5 Essential Backdoor Roth IRA Facts That You Need to Know

While most people can contribute directly to a Roth IRA, the IRS defines income limits that prevent high income earners from doing just that. Enter the backdoor Roth IRA—a colloquial term for the conversion of a traditional IRA to a Roth IRA which allows high income earners to indirectly fund a Roth individual retirement account.

We all know the awesome benefits of a Roth IRA:  money grows tax free and you pay no taxes on it in retirement. It’s no wonder that high income earners are willing to jump through a few hoops to access Roth IRAs. A backdoor Roth IRA essentially allows people with high incomes to avoid Roth IRA contribution limits.

Here is a list of 5 essential backdoor Roth IRA facts that you should know about.

1. A Backdoor Roth IRA is Essentially a Rollover of a Traditional IRA

Simply put, a backdoor Roth IRA is the act of rolling over a traditional IRA to a Roth IRA. While just about anyone with a traditional IRA can execute a backdoor Roth IRA conversion, it makes the most sense for high income earners. You see, the IRS establishes Roth IRA contribution limits based on your salary. Those who make over a certain salary are not eligible to contribute directly to a Roth IRA; however, they can fund a Roth IRA using this backdoor method.

2. Roth IRA Contribution Limits Dictate The Need for a Backdoor Roth IRA

Tax Filing StatusIncome (Modified AGI)Roth IRA Limit
Married filing jointlyLess than $193,000$6,000
$193,000 to $203,000Reduced amount*
$203,000 or more$0
Married filing separately
living with your spouse
Less than $10,000Reduced amount*
$10,000 or more$0
Single, head of household, or
married filing separately

not living with your spouse
Less than $122,000$6,000
$122,000 to $137,000Reduced amount*
$137,000 or more$0

*use IRS Worksheet 2-2 to determine your reduced Roth IRA contribution limit

Not everyone needs to fund their Roth IRA through the backdoor method. A backdoor Roth IRA is only necessary for high income earners according to the 2019 Roth IRA Contribution Limits table above. Anyone who has a Roth IRA contribution limit of $0 or a reduced amount can fund a Roth IRA via the backdoor method.

3. Immediately Rollover a Traditional IRA to Roth IRA to Avoid Taxes

In order to minimize taxes, it is recommended that you convert your traditional IRA to a Roth IRA as soon as possible after contributing. Whether you make periodic deposits into a traditional IRA throughout the year or one large lump sum contribution, the sooner you rollover from traditional to Roth, the better.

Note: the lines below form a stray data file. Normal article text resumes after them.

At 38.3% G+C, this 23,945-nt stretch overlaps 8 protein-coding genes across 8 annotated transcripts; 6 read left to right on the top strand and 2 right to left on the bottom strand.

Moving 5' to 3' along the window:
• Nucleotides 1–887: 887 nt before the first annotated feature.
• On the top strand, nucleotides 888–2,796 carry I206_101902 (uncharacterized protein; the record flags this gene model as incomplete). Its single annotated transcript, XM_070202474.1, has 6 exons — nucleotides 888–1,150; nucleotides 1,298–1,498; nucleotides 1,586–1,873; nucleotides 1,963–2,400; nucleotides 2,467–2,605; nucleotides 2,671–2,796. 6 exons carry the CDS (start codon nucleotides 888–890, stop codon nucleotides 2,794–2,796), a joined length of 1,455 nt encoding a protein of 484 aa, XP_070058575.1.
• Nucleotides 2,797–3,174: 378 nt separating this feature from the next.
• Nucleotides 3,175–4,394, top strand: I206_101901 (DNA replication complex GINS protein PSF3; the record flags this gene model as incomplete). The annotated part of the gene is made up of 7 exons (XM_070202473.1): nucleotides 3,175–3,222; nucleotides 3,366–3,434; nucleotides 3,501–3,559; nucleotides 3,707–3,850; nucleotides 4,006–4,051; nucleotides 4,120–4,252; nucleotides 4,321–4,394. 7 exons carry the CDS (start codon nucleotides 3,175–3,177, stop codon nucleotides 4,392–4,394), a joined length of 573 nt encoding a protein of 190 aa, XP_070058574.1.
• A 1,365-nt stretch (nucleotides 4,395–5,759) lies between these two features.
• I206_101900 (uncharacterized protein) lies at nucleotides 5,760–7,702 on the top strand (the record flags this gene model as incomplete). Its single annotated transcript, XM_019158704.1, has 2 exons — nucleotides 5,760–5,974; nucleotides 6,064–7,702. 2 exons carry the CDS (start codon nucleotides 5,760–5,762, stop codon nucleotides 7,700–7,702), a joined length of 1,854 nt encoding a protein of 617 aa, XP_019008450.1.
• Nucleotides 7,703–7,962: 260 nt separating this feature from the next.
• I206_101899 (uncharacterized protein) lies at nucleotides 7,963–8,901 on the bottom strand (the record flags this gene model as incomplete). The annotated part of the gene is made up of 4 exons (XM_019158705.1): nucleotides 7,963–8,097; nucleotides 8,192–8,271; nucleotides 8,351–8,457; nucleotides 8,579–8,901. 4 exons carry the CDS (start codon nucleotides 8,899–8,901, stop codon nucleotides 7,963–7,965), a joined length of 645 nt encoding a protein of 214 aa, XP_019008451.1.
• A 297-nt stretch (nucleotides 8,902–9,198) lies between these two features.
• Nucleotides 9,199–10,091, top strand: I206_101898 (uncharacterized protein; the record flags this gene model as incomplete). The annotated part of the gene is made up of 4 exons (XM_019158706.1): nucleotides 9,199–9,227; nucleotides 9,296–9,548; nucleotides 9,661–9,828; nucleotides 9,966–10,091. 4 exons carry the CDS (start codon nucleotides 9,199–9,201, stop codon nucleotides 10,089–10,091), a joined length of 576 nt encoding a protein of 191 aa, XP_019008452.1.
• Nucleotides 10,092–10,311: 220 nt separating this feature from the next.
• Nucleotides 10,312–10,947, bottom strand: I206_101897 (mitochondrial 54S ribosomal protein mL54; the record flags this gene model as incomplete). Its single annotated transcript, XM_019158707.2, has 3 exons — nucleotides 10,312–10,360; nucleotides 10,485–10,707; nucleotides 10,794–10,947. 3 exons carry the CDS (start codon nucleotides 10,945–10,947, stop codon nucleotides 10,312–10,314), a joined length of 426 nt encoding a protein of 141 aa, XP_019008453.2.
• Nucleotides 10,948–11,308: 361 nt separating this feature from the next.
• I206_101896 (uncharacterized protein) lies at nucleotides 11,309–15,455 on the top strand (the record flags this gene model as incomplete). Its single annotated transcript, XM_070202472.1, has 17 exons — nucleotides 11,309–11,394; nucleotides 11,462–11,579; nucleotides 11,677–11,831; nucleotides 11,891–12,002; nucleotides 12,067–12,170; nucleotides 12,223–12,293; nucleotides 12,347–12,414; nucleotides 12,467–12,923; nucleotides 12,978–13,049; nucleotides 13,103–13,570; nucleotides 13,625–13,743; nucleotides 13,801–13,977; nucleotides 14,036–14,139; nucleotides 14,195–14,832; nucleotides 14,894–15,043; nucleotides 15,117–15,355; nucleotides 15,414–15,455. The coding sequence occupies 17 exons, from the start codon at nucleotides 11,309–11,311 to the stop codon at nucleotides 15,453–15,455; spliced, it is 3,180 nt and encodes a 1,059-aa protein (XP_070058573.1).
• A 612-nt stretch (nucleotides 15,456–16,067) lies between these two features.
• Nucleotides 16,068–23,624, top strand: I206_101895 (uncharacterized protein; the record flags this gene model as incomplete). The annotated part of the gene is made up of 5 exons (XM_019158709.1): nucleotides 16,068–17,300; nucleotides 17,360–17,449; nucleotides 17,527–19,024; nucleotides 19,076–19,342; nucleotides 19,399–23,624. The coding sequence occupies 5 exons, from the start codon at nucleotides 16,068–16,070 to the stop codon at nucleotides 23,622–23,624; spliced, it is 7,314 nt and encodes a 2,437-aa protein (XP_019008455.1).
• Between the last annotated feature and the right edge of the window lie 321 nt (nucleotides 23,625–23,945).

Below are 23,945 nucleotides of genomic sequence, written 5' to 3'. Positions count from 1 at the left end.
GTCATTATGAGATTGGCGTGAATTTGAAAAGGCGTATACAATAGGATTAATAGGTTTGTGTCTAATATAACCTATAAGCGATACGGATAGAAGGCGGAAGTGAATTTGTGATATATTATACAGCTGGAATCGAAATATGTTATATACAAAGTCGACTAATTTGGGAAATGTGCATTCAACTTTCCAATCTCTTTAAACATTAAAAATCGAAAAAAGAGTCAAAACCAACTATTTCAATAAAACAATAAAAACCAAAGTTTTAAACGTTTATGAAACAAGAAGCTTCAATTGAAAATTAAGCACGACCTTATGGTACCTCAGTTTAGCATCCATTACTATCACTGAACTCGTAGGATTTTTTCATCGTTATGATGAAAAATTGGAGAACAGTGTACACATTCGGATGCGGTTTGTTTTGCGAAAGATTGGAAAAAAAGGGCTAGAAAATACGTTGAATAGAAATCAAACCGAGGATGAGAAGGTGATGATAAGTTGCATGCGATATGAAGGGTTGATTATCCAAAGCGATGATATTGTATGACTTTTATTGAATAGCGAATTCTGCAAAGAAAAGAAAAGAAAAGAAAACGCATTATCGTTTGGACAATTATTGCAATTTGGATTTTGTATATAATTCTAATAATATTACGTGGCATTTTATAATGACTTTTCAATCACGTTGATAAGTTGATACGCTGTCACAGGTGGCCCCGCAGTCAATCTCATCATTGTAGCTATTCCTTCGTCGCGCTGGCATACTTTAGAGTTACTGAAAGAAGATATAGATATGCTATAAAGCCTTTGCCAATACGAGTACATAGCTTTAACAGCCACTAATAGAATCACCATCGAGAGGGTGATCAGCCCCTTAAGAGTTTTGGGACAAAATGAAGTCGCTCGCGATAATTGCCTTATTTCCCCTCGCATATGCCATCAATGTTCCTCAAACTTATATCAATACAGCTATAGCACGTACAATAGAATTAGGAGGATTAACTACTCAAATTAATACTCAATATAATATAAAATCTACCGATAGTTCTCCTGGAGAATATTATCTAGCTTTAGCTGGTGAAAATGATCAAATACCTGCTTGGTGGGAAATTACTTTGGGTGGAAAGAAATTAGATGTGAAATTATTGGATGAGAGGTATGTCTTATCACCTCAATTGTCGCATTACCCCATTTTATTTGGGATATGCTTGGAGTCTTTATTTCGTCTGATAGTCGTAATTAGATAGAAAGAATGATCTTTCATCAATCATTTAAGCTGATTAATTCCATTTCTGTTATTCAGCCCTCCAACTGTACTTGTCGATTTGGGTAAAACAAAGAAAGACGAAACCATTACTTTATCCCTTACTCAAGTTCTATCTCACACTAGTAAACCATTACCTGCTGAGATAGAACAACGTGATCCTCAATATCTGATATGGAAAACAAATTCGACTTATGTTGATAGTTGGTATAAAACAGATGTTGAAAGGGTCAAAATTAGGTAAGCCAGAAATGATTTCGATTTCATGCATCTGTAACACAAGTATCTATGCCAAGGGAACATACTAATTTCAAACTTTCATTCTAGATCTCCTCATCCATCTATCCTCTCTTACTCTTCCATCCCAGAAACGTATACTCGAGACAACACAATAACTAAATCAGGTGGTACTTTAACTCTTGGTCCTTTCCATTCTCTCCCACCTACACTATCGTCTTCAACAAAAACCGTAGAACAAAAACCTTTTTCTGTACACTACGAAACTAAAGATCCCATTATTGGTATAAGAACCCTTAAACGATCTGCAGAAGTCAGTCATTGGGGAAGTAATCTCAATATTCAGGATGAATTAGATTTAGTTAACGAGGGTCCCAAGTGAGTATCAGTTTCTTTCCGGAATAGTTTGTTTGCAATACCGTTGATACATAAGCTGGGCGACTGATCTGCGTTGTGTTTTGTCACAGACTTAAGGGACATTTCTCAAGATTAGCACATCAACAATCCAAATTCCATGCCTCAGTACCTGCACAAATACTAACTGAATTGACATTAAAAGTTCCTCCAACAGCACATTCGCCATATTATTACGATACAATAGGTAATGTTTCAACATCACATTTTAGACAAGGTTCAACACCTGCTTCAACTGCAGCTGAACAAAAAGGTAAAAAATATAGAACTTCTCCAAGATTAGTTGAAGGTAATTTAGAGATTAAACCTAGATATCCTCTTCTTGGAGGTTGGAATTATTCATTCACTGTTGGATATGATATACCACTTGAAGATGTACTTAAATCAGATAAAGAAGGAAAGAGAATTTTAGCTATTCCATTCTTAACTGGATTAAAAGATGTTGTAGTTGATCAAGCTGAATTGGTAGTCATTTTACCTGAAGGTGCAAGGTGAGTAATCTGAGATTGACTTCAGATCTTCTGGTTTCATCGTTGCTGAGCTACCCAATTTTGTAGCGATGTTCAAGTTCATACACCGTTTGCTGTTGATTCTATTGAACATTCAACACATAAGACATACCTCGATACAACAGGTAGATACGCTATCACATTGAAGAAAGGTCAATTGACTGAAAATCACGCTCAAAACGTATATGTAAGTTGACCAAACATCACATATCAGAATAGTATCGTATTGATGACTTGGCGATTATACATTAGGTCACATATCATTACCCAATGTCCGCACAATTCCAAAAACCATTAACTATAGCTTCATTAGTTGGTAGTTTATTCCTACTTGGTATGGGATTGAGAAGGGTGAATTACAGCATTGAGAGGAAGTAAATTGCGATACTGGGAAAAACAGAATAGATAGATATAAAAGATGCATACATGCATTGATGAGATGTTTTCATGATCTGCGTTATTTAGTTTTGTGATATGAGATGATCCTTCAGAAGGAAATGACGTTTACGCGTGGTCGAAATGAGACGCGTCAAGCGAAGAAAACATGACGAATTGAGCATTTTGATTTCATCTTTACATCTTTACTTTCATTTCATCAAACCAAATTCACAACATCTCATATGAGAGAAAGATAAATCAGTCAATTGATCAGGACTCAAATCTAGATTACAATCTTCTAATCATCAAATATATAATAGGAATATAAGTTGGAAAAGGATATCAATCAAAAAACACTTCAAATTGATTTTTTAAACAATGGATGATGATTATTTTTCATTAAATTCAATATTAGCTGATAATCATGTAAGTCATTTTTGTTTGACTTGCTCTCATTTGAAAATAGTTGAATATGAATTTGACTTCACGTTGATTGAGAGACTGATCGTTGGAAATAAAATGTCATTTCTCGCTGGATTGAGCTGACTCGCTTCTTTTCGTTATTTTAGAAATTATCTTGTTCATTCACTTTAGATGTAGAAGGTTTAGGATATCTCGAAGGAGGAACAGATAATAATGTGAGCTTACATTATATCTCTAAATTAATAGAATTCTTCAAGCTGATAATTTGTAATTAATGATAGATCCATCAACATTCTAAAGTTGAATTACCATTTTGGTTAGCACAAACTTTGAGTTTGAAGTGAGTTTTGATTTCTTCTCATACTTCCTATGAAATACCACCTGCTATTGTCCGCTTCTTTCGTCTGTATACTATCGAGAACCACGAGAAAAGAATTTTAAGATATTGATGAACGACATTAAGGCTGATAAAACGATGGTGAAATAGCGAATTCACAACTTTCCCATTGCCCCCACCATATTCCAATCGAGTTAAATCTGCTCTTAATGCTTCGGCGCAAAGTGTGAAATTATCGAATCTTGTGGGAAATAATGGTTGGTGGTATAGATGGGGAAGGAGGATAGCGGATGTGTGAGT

You must pay tax on any traditional IRA earnings when converting to a Roth IRA. Therefore, it makes sense to fund your Roth IRA through the backdoor method immediately after contributing to your traditional IRA. In other words, rollover your traditional IRA funds to a Roth IRA account right after making any contributions.

The one-rollover-per-year rule does not apply to rollovers from traditional IRAs to Roth IRAs meaning you can technically fund your backdoor Roth IRA multiple times per year. Although you have this freedom and flexibility, be sure to convert from traditional to Roth as soon as possible after funding your traditional IRA to avoid paying taxes on any gains.

4. You Have Until April 15, 2020 to Make a 2019 IRA Contribution

Contrary to popular belief, the IRA contribution deadline is April 15th of every year, not December 31st. This means you can make 2019 IRA contributions until April 15, 2020. In other words, you have a total of 15.5 months between January 1, 2019 and April 15, 2020 to contribute to your IRA accounts.

Because there is an extra step of rolling over funds and since you want to avoid paying taxes on gains, it is recommend that you fund your traditional IRA in a lump sum sometime before the April tax deadline and quickly convert theses funds into a Roth IRA via the backdoor method.

5. You Must Have Earned Income to Fund a Backdoor Roth IRA

If you don’t earn any income during the year, you are not eligible to contribute to an IRA. Earned income does not include:

  • Rental income
  • Dividend or interest income
  • Annuity or pension income
  • Unemployment income
  • Social Security payments

Additionally, if your income is less than the Roth IRA contribution limit, you can only contribute as much as you earn. For example, the Roth IRA contribution limit in 2019 is $6,000. If you only earn $3,500 in 2019, you can contribute at most $3,500 to an IRA.

Although I don’t earn enough money (yet) to need a backdoor Roth IRA, I am still very much interested in this topic and the topic of retirement savings and investing in general. Do you have a backdoor Roth IRA or planning on contributing to one? I’d love to hear from you in the comments below.

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